In The Politics of Caribbean Cyberculture, Curwen Best argues that “…the transnation is…already an aging concept” because “[t]he cyber state has superseded it as a frontier category” (26). The suggestion that ‘transnation’ or the ‘transnational’ are losing their currency as critical and rhetorical tropes is perhaps debatable, but it’s interesting to think about the ‘national’ and its interstices when talking about the Caribbean, particularly considering how this week’s readings engage in and with — for lack of a better term — disciplinary criticism.
Best (and Baucom!) ask us not just to consider how we talk about the Caribbean as individual scholars but how this talking-about the Caribbean is caught up in an institutional and (inter)disciplinary apparatus. Both interrogate the concept of the postcolonial — Best more skeptically than Baucom. (Side note: I feel like Best’s willingness to declare transnationalism and postcolonialism “over,” as well as his and Negroponte’s enthusiasm for post-geography, to be part of a similar project of sweeping techno-optimism. It may be useful to consider how a focus on the digital bleeds into these scholars’ work on a subtextual level. Do cultural tropes of technology and progress necessarily shape writing about the digital in this direction? This may be an interesting question to consider as the semester progresses.)
Anyway — returning to the transnational, or the post-transnational, and considerations of how it affects disciplinarity — Best’s work seemed like it ought to be put in conversation with The Integrationist Caribbean. I was struck by the website’s title — to which integration does it refer? The integration of the Caribbean as a singular political or social unit? The integration of the Caribbean with the rest of the world? The site explicitly advocates for the first sort of integration as a path toward the benefits of the second type (e.g., political and economic negotiating power). What I was most surprised to discover, though, was that this integrationist impulse seems to be directed only toward the English-speaking Caribbean, though this decision is never explicitly mentioned or explained on the site.
This is interesting considering arguments around the multiplicity, profusion, and indefinability of the Caribbean cultural-social-political space made by many Caribbean theorists, and particularly considering Benitez-Rojo’s specifically language-based argument: though one may disagree with his thoughts on how the “soup of signs” ought to fit into a larger theorizing of the Caribbean, it’s clear that, as he says, “the Caribbean is saturated with messages…sent out in five European languages (Spanish, English, French, Dutch, and Portuguese), not counting aboriginal languages [and] … the different local dialects” complicate both communication and any idea of the ‘pan-Caribbean’ (2). Disregarding this complication — as The Integrationist Caribbean seems to be doing — certainly makes it easier to theorize an ‘integrated’ Caribbean, but it seems intellectually dishonest.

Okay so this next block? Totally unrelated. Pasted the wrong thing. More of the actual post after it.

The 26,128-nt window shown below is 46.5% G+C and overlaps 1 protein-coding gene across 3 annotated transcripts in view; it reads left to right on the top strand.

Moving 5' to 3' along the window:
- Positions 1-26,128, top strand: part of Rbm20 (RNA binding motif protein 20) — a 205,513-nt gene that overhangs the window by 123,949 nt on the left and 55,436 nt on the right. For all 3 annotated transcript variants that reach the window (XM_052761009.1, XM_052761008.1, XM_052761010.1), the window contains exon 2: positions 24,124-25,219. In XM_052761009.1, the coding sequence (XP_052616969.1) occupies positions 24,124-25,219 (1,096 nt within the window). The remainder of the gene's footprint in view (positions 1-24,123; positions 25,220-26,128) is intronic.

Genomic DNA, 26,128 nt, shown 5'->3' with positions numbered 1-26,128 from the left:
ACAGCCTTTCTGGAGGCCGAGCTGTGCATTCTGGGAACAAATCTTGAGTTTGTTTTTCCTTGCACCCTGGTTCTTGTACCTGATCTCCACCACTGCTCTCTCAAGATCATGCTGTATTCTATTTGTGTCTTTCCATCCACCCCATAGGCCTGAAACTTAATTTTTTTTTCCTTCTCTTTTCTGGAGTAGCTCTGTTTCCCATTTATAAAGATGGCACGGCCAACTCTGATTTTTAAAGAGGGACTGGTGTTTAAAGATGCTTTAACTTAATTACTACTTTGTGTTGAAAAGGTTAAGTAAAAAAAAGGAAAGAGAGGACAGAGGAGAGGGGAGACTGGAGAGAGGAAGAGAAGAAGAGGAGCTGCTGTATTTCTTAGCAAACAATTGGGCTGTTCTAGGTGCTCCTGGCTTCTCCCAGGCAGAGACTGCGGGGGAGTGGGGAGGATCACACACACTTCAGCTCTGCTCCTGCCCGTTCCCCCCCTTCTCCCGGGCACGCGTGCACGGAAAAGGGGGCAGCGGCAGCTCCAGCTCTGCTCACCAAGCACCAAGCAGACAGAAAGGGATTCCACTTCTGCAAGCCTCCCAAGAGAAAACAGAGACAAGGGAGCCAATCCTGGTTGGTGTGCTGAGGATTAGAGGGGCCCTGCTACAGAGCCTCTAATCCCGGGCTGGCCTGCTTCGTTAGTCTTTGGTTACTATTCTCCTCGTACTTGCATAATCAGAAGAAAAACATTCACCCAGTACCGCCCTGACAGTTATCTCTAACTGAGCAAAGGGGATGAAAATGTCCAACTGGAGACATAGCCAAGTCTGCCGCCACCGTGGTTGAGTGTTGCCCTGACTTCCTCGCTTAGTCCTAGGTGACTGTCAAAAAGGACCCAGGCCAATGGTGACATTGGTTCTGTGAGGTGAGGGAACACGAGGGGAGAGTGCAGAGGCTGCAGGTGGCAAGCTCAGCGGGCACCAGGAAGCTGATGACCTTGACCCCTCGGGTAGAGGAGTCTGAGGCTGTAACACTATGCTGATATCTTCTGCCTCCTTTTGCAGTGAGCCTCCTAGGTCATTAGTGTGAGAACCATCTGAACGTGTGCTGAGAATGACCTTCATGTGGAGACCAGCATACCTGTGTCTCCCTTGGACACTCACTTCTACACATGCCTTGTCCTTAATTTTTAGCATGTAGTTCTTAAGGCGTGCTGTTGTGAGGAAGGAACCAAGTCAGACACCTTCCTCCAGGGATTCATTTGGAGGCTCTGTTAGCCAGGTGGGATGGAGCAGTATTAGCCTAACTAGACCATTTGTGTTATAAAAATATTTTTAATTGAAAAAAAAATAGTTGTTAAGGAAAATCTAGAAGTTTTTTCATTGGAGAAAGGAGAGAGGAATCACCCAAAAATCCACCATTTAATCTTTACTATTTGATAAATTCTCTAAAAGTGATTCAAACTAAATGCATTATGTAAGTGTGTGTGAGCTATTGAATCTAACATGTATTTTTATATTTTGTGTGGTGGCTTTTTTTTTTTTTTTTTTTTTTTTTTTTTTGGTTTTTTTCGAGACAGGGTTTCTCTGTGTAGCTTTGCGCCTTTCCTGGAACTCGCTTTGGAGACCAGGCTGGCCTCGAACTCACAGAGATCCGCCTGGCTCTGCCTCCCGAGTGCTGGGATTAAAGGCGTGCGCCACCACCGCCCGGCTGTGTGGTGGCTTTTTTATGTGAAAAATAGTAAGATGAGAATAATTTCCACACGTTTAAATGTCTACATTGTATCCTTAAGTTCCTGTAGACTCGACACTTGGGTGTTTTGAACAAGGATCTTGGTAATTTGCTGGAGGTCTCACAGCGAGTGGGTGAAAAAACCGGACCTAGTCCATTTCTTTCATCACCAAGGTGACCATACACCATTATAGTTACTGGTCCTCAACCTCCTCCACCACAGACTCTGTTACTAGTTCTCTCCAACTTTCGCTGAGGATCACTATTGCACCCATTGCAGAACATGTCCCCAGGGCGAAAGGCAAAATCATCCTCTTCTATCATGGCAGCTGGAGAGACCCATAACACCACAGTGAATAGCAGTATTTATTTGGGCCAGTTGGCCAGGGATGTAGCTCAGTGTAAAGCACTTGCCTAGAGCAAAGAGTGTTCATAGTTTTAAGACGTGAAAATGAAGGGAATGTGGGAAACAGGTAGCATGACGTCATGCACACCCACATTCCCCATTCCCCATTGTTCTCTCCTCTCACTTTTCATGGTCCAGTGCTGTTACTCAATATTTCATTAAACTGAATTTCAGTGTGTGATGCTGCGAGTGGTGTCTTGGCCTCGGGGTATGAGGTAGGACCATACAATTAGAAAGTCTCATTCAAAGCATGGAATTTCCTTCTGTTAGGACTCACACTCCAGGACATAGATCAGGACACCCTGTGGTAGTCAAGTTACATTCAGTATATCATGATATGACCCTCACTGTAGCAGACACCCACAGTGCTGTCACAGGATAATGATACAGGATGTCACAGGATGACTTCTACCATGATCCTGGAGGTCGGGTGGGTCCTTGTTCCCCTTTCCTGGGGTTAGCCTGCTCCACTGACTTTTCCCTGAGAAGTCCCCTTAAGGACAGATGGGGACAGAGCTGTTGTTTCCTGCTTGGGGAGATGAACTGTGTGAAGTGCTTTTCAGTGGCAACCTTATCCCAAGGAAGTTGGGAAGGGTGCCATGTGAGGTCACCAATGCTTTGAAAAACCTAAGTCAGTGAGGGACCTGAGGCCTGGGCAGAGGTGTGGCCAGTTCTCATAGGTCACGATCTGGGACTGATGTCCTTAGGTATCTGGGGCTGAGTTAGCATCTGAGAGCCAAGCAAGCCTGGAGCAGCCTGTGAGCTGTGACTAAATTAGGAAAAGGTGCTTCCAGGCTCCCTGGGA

I’m skeptical of any claim (about the digital or the Caribbean) that seems too simple and easy, and I find that Benitez-Rojo’s thoughts on codes, signs, messages, and language games problematize not only The Integrationist Caribbean but also Best’s optimistic argument that the cyber-state is a new frontier, rendering obsolete (to an extent) both the nation and the transnation. To be fair to Best — he isn’t blinded by naive techno-optimism to the degree that Negroponte is, and his thoughts on questions of access to technology are useful and important. However, it seems as if he simply argues for an interdisciplinary approach to the Caribbean, where Benitez-Rojo and Baucom actually do it (and — I believe — had already done it at the time Best’s book was published) with their interventions via mathematics, art history, and systems biology.
I feel like this interdisciplinary, profuse, chaotic approach is particularly apt in the way it reflects the perceived ‘messiness’ or ‘indefinability’ of Caribbean space/place. Thoughts?
I am also drawn to the creatively inter-disciplinary work of Benítez-Rojo and Baucom and their approaches to talking about or locating the Caribbean in a framework of Chaos, in the former’s case, and a kind of organic, embodied metaphor in the latter’s. While, Benítez-Rojo draws on images of turbulence, the void, and clashing, I still think there is a kind of integrated Caribbean in his re-reading of the repeating Island. His images of a Milky Way or a network comprised of muiltiple subcodes is a a kind of ordered chaos read chaotically but still intent on capturing the entire Caribbean into some kind of sprawling but connected system. Similarly, with Baucom’s metaphor of the Atlantic as “the nervous system of empire”, there is an image of connected parts constituiting a whole but in dynamic and fluid ways. I think you are correct that both these authors might problematize The Integrationist Caribbean as it is geared toward official policies of economic integration and foreign policy approaches that do not allow for the messiness and indefinability of the Carribean as Milky Way or Caribbean as synaptic sea.
*Also, just want to note that your title made be think of Appiah’s essay, “Is the Post- in Postmodernism the Post- in Postcolonial?”, a piece which I think speaks alongside Baucom’s efforts to interrogate the space/time of the postcolonial Benítez-Rojo’s interest in reading the Caribbean from a postmodern perspective.